“One of my sons married a girl from a great family,” recalls Rivka, a Brooklyn mother whose seven children are all married. “We were thrilled he joined such a close-knit clan. In the beginning, I marveled over how easygoing my mechuteneste was. Her married kids were always over — picking up supper, leaving their laundry, borrowing her car. She’d take their grocery lists when she shopped. They were there almost every Shabbos, or they’d pick up ‘Shabbos packages.’

“After the couple’s first baby was born, I assumed they’d be forced to become a little more independent, but surprisingly, the opposite happened! They moved in for two months, and after that basically just slept at home. I finally approached my son, asking if all the ‘togetherness’ was okay for him. He shrugged and said, ‘They’re a close family, what should I do?’ ”

When Rivka pointed out to him that their family was also “close,” but his sisters ran their own homes, her son was surprised. Apparently, his wife felt that his siblings and parents were “not family oriented” or particularly close, because they didn’t rely on their mother in the same way.

“My husband explained to my son that a healthy home needs independence. Spouses need to rely on each other for support — not on outsiders. And yes, anyone other than the husband and wife are called outsiders! His wife needed to learn how to turn to him before she turned to her mother or sisters. It wasn’t his business to change the dynamics in his in-laws’ home, but he could try to establish his own home.”

Chava, who’s been married for six years, shares that this idea was a huge learning curve for her. Her married siblings are heavily dependent on their parents, asking for input on everything, in addition to being financially supported by their father. Along with the financial support, Chava admits, comes an unspoken expectation of dependence in all areas.

“When we needed a couch, my mother took me shopping for one. I was upset when my husband commented that he didn’t like stiff leather once it was delivered — my mother was buying it and she liked it. He responded that everything in our home and everything I wore were my mother’s taste, and he wished I’d have my own opinion.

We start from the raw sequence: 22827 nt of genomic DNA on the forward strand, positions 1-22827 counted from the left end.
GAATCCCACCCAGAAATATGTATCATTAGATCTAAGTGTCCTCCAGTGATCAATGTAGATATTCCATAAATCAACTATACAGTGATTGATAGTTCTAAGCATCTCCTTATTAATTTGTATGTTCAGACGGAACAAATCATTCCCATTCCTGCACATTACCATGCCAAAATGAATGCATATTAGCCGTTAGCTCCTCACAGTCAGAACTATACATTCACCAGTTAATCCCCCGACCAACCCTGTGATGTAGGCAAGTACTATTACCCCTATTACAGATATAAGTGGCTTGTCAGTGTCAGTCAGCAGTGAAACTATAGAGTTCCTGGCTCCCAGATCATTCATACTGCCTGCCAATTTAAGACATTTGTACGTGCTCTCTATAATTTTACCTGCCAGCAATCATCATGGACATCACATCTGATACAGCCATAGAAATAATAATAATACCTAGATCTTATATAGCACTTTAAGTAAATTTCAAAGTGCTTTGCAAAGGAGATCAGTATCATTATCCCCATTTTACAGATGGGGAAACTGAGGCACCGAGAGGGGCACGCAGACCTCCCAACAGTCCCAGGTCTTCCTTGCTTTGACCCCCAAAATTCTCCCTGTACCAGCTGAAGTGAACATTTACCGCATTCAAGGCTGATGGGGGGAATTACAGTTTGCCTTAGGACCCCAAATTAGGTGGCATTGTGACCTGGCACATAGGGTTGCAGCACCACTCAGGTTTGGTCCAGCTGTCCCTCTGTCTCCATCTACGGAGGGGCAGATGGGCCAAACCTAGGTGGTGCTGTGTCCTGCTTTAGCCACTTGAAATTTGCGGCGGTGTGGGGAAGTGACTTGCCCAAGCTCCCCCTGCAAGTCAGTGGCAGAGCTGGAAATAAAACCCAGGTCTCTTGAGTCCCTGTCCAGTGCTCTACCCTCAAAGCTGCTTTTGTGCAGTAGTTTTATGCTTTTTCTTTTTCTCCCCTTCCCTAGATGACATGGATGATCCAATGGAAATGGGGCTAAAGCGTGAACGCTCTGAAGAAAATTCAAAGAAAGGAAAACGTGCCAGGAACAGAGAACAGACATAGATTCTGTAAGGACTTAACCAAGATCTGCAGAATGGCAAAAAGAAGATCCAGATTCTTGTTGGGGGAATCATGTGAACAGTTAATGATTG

“I was very hurt. I’m embarrassed to say that we had a big argument that day. I thought he was being kafui tov, and he thought I was too dependent. He accused me of running to show my sisters or mother something I bought before I showed it to him, and I thought he was the biggest baby! I finally called my kallah teacher, who helped me see that my dependence on my family wasn’t allowing me to build a healthy, independent marriage.”

Tova describes a somewhat opposite situation. “I’m one of 14, and when I got married, my parents still had most of their kids at home. My father is a rav, and it never dawned on us to expect support. We moved out of town after sheva brachos, my husband was able to join a well-paying kollel, and I worked. Every so often, my father would call suddenly and say he deposited a few hundred dollars into my bank account, and those times felt like the greatest gifts — which they were!”

Finances, however, were not the only area where independence was fostered. “Growing up,” says Tova, “I was very accustomed to the ‘convenience’ of having an in-house rav. After I got married, I’d call my father and he’d say, ‘Call your local Orthodox rabbi!’ I’d ask his opinion on something, and he’d say, ‘What does your husband say?’ If I said my husband didn’t know, he’d tell me to call my husband’s rebbi.

“The only time he’d give us his opinion or answer a question was if my husband himself asked, or I made it clear that my husband knew I was asking or asked me to ask. Otherwise, he was sending me the message that it was time for me to rely on my husband or his rebbi.”

Adina describes many of her kids’ friends as “not knowing what hit them” when they needed to become more independent after marriage. Many of them, she says, were supported for a few years financially, but eventually had to figure out how to make it on their own.